Shyam Selvadurai on writing diverse fiction that's true to life
'I don't think of my writing as immigrant literature. It's diasporic literature.'
Shyam Selvadurai is a Toronto-based novelist who has published work in many countries and whose writing has been translated into eight different languages. He is the award-winning author of Funny Boy, a dramatic novel set in the 1980s that is being adapted to film by director and screenwriter Deepa Mehta. His 2013 novel The Hungry Ghosts is an unconventional exploration of race, sexuality and the diasporic experience in Canada.
When it comes to writing fiction, Selvadurai notes Canadian writers should focus on the authenticity of voice and perspective when it comes to building compelling and diverse characters.
Writing the Canadian immigrant experience
"My mindset at the time I was writing The Hungry Ghosts is I wanted to write about what it was like for me growing up South Asian in Scarborough, Ont., which is now a suburb of Toronto. That's where my family lived and I'd never seen this diverse experience in Canadian literature before.
"Today, there's now a burgeoning Toronto movement that reflects diversity, particularly with works like David Chariandy's novel Brother, Carrianne Leung's novel That Time I Loved You and Kerri Sakamoto's Floating City. But when I was writing The Hungry Ghosts, that type of Canadian fiction didn't exist. I had to invent it from scratch."
- How David Chariandy brought his novel Brother to life
- How Carrianne Leung drew on her Scarborough roots to tackle sensitive subjects
- How Kerri Sakamoto connected Canada's past with personal heritage to tell a futuristic fantasy tale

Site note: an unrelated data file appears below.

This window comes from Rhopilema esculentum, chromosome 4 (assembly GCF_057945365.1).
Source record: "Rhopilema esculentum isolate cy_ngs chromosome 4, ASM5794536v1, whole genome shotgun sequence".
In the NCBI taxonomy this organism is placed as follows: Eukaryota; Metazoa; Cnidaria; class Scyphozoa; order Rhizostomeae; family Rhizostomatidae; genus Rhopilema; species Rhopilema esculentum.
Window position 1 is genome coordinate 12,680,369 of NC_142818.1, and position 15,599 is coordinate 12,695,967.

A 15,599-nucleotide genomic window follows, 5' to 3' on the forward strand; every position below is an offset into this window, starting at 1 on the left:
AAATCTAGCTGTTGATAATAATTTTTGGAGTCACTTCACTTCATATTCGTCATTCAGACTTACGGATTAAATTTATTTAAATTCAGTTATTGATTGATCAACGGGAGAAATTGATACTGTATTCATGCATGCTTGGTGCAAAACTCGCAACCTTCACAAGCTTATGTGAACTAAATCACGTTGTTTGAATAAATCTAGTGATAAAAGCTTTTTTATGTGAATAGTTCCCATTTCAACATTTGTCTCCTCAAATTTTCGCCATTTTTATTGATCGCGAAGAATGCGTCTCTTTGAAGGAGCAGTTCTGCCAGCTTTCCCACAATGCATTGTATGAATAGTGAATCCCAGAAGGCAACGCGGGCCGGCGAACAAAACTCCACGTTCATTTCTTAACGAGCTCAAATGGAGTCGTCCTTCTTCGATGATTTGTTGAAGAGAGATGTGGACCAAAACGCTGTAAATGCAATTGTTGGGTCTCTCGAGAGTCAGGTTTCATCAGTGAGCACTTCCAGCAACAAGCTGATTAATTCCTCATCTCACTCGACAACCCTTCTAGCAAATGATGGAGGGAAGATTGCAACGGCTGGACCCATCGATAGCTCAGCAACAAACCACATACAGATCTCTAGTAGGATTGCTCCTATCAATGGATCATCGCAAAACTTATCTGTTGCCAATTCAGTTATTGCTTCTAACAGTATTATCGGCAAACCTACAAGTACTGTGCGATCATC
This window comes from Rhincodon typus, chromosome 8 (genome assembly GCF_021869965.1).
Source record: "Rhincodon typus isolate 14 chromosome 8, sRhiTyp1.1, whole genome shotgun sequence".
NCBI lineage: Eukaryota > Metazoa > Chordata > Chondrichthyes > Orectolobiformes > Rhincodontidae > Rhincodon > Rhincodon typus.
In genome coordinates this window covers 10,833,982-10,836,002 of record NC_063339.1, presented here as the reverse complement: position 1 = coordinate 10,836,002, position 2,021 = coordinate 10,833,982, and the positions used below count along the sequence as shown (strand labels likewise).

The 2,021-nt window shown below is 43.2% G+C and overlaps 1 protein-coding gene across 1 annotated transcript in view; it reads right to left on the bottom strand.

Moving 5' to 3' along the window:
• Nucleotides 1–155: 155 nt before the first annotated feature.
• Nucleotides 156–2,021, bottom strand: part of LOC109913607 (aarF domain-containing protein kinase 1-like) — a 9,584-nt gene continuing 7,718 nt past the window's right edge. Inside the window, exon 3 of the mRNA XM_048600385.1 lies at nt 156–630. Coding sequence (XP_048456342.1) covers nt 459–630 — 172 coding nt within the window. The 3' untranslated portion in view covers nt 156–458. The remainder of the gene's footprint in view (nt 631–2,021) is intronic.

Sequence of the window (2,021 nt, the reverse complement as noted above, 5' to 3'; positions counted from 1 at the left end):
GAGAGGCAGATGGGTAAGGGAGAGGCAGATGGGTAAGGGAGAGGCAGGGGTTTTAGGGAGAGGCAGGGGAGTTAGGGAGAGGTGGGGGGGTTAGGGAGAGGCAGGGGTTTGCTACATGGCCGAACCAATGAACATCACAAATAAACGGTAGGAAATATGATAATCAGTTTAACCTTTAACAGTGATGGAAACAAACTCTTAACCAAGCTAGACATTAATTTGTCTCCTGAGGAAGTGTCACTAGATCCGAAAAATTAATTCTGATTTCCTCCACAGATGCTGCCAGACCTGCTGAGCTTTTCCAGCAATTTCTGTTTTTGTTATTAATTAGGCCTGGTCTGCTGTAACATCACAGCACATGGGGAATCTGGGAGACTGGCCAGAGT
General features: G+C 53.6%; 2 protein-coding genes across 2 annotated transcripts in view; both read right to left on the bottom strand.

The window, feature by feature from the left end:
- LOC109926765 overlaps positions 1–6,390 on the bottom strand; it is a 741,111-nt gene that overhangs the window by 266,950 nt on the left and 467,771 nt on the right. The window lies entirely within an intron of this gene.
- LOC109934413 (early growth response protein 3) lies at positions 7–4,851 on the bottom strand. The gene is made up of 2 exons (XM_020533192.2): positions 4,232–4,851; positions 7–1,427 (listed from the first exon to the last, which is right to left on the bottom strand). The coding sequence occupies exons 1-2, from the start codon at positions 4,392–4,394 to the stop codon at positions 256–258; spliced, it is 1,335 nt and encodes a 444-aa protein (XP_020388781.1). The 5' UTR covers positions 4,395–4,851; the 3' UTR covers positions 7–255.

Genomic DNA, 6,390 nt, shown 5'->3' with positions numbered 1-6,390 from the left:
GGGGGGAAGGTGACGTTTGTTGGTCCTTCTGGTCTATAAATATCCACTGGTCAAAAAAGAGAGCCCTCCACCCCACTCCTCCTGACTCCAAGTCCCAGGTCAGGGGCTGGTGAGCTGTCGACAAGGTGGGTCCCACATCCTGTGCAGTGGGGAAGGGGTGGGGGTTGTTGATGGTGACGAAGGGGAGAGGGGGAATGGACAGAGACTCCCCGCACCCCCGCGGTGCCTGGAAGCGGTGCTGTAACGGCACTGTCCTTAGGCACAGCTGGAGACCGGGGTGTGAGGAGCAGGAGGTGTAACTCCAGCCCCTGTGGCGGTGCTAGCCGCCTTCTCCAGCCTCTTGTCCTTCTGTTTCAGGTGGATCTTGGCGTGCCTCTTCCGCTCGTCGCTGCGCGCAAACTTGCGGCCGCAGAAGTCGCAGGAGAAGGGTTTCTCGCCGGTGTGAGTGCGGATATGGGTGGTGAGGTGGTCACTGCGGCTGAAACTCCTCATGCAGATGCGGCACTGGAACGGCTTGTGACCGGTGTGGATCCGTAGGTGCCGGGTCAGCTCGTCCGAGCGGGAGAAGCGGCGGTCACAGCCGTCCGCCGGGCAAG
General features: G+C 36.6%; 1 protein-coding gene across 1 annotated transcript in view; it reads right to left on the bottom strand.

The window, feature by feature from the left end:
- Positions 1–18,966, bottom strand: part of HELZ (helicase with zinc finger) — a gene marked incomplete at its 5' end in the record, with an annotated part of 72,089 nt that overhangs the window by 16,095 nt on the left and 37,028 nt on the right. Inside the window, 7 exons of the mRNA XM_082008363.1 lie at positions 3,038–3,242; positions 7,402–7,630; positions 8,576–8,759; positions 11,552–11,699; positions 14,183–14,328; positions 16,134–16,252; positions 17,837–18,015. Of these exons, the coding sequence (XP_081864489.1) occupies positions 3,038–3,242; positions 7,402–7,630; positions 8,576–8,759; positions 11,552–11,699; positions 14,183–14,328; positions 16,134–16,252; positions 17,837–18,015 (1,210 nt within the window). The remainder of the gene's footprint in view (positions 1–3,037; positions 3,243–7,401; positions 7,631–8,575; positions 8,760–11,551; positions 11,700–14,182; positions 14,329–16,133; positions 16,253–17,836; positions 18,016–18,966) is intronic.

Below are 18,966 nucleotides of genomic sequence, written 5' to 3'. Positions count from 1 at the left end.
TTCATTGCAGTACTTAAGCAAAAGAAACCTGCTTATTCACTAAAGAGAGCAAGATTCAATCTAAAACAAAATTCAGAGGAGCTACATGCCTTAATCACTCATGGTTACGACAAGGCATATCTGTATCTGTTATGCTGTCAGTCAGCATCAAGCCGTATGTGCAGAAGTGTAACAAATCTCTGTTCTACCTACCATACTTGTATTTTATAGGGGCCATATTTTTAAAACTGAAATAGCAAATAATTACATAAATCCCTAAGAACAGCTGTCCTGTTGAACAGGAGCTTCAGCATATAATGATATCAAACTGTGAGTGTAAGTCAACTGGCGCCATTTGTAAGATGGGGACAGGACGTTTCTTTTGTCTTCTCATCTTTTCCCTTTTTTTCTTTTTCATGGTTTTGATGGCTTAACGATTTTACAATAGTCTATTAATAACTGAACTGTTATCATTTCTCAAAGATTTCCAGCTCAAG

I wanted to affirm the lives of people like myself which were missing from fiction, Canadian fiction in particular.
"I've just never really been too bothered by being boxed in a particular category, being a gay, Canadian writer with South Asian and Sri Lankan heritage. My work transcends its boxes and I feel Canadians seek out diverse fiction with a sense of personal engagement. As a writer, I wanted to affirm the lives of people like myself which were missing from fiction and Canadian fiction in particular."
Authentic, diasporic literature
"I don't think of my writing as immigrant literature. It's diasporic literature. I wanted to write about it was like for my generation as a Canadian of South Asian descent. And the term immigrant always seems to imply a kind of severing of home in an old-fashioned way. That just doesn't happen anymore."
CBC Books's Why I Write series features authors speaking on what literature means to them. Shot on location at Toronto's Harbourfront Centre during the 2018 Canadian Writers' Summit. See episode one with author Catherine Hernandez.
Shyam Selvadurai's comments have been edited for length and clarity.